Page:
Attorney Paige Fiedler backed off her plan to file the lawsuit after a state lawyer told her that he "just got authority this morning" from the governor's administration to settle the case, the emails show. The exchange came five days before the Nov. 6 midterm election, which featured a close race between the Republican governor and a Democratic challenger.
Reynolds won the election. Within weeks, her administration backed the $4.15 million payout to two subordinates of former Iowa Finance Authority Director Dave Jamison, a Reynolds ally who had sexually harassed the women for years. The deals included $785,569 in legal fees for Fiedler's firm — nearly 40 times as much as the other woman's attorney received.
The payouts were formally approved by a state board this month before any lawsuits were filed — a break from normal practice — and came from a fund used to support affordable housing developments . State Auditor Rob Sand has criticized the deals, saying taxpayers shouldn't have to foot the bill for Jamison's misconduct.
In an Oct. 1 letter, Fiedler demanded the state pay $2.6 million to settle with her client, Beth Ann Mahaffey, who left her job at the finance authority after complaining about Jamison. Fiedler told Solicitor General Jeff Thompson that the offer was good until Nov. 4 — two days before the election in which voters would decide a tight race between Reynolds and Democrat Fred Hubbell.
Fiedler told AP that she picked that deadline because she worried Hubbell would be less likely to settle if he won since the scandal happened on Reynolds' watch. Her client actually had until Dec. 4 to sue under a legal deadline for her claims.
The office of Attorney General Tom Miller denied any political motive in the settlements, saying it recommended them after an independent investigation detailed Jamison's harassment. "We believe it was the right thing to do, both for the best interests of the state and out of concern for the victims," spokesman Lynn Hicks said.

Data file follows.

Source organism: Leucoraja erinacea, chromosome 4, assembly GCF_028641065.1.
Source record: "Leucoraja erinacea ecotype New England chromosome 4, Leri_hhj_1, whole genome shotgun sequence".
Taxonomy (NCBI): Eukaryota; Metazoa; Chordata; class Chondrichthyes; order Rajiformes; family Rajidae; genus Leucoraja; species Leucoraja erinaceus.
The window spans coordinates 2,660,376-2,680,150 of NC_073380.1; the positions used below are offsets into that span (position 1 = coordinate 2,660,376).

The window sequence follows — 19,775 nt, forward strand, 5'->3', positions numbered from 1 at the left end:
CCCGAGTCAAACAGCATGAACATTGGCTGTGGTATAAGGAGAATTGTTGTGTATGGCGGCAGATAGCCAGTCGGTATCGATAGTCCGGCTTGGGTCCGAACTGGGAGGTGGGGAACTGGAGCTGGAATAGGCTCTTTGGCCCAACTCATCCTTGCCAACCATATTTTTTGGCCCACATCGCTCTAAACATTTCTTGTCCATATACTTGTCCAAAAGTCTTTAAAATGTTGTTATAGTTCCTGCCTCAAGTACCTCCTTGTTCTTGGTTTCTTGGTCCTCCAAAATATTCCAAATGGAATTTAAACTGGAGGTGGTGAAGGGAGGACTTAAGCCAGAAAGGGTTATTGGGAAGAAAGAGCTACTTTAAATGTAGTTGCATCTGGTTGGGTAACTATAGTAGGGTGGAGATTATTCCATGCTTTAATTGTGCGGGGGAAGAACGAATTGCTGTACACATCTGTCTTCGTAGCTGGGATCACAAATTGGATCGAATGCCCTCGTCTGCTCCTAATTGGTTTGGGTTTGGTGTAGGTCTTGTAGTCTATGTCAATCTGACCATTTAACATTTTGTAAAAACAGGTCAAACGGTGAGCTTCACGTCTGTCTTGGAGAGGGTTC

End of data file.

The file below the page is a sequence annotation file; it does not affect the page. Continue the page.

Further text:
Governor's office spokesman Pat Garrett called the settlements "in the best interest of the state of Iowa, of taxpayers, and more importantly the victims." Fiedler warned in the letter that without a settlement, she would conduct "extensive discovery" into Reynolds' friendship with Jamison dating to when they were county officials in the 1990s. Reynolds called Jamison a family friend whom she knew as a heavy-drinking partier with an odd sense of humor but has denied knowledge of his misconduct. The discovery process includes depositions in which witnesses are questioned under oath and demands for documents.
Fiedler wrote that Reynolds' claim that she was never saw Jamison act inappropriately "strains credulity." She warned that if Reynolds had any knowledge of Jamison's behavior, the state would be liable because it failed to take steps to prevent his harassment.
"Frankly, it is hard to imagine that Governor Reynolds did not know what kind of man Dave Jamison was," Fiedler wrote. "By all accounts, the two had a very long, close friendship dating back decades. Jamison's behavior is said to have been worse when he was out of town at conferences. Jamison and Governor Reynolds likely attended dozens — if not hundreds — of such conferences together over the years, and we will conduct extensive discovery concerning all of them."
Reynolds fired Jamison last March after the women complained to the governor's office. An investigation found that Jamison groped one employee in public, played a pornographic video on his phone in front of her, and constantly made sexual remarks. The investigation found that employees may not have complained earlier because Jamison bragged about his ties to the governor.
"For seven years, this man was allowed to run a personal fiefdom, using the power and resources given to him by the State of Iowa to torment female workers for his own perverse enjoyment," Fiedler wrote.
Fiedler emailed Thompson Nov. 1, saying she planned to file Mahaffey's lawsuit the next day because she hadn't heard from him about the settlement demand. "That doesn't mean we're uninterested in resolving this, but my client is anxious to get this underway," Fiedler wrote.
Thompson replied quickly. "Just got authority this morning. Yes really," he wrote. "Filing tomorrow could complicate matters since all discussions on my end have included concept that pre-litigation resolution was beneficial."
The two later negotiated a $2.35 million settlement on Nov. 23. The state reached a similar agreement with authority employee Ashley Jared for $1.8 million. Jared's deal included $20,000 for her attorney, Melissa Schilling, about 2.5 percent of what Fiedler received. The divergent legal fees reflect the different agreements the women had with their attorneys.